Q. How many of the four were you honored to know?
A. My grandparents.
(For Lent, I've decided to write 40 posts about people I love / made me who I am / thankful to know / appreciate)
My Dad's dad had passed long before me. My mother never even got to meet him. I share his first name. He was born in the North of Ireland, and I will have to settle for a third hand account of how he got from there to here. Somehow, I feel like a huge slacker when it comes to the Men in my family. My Dad's dad intentionally saved up his vacation days to use before Christmas - in which he'd take a part time job at the Post Office during their busy season. My father has a similar work ethic - you can see it today in his resistance to retirement... Meanwhile, I'm more content than ever to sleep in and waste time in front of a computer or television.
My Dad's mom had also passed before either me or my sister. Thankfully, at least my Mom got to meet her. There's not much we know about the woman raised by a strict English Protestant family named The Bartletts. We can only guess the internal persecution she endured falling in love with a foreigner - and a Catholic one at that. Stories about her are held very close to my father's chest. It creates a charming mystery around her.
I have few memories of my Mom's dad. My sister has a much more vivid memory. I remember meeting Digger Phelps at his funeral. I remember my Dad trying to tell me that was a big deal. It was "pre-highlighter" Digger. If I had known then what I know now... who knows. My Grandfather drove a big yellow Cadillac. Nobody loved the University of Notre Dame more than him. He was able to get my parents married on campus, and was able to get burried in the campus cememtary where he rests today. It's good that my Marquette dedication started after his time... It would've made for an uncomfortable Christmas.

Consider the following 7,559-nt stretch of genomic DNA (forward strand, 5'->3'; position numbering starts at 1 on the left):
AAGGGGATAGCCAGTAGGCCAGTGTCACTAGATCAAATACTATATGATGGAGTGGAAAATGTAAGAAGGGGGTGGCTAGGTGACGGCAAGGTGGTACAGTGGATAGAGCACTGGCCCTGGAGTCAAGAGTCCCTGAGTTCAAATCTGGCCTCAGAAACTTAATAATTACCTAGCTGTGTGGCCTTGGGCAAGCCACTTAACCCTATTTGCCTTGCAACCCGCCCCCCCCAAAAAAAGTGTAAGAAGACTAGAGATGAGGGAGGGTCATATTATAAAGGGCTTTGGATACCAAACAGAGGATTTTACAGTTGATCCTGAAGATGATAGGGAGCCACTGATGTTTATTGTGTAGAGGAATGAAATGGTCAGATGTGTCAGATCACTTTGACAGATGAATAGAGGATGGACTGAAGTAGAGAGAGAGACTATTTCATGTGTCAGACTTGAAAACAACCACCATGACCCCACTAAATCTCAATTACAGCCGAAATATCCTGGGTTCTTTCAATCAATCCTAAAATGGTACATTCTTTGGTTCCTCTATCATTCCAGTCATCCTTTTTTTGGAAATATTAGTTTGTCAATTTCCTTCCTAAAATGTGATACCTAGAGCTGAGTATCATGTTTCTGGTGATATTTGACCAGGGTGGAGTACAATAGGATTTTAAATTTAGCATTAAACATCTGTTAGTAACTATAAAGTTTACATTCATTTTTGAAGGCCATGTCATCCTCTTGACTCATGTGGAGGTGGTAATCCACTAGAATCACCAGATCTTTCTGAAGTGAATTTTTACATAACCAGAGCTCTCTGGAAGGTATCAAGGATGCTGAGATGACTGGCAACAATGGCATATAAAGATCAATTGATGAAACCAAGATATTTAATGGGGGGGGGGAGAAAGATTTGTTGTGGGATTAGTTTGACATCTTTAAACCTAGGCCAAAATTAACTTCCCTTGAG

And finally, we have my Mom's mom. "Grandmother" as she insisted to be called, was a very large prescence in our family for the last 15 or so years of her life. If a heaven exists, which I believe does, and I'm allowed one last confession I will devote the majority of my time in front of the gates to this woman: my Grandmother. I regret all the times my eyes rolled, all the times I shot back smart-alek remarks, all the times I put up a fight when called into service. This is the woman that raised my Mother, and I never gave her the amount of respect she deserved. (understandably, there is no way to ever give as much respect as these kinds of people deserve, but there was no doubt room for more). I think the only way I can make it right is when my Mother gets to that stage in her life. I could almost feel the hurt of sacrifice my Mother exerted caring for her mother over a long amount of time when the end was clearly just out of sight. I have from now until whenever that happens to get stronger. Thinking about that task now makes me weak.
Grandparents force you to think about mortaility.
I believe their intangible influence is beyond measure.
Anybody who still has grandparents around today - I am envious...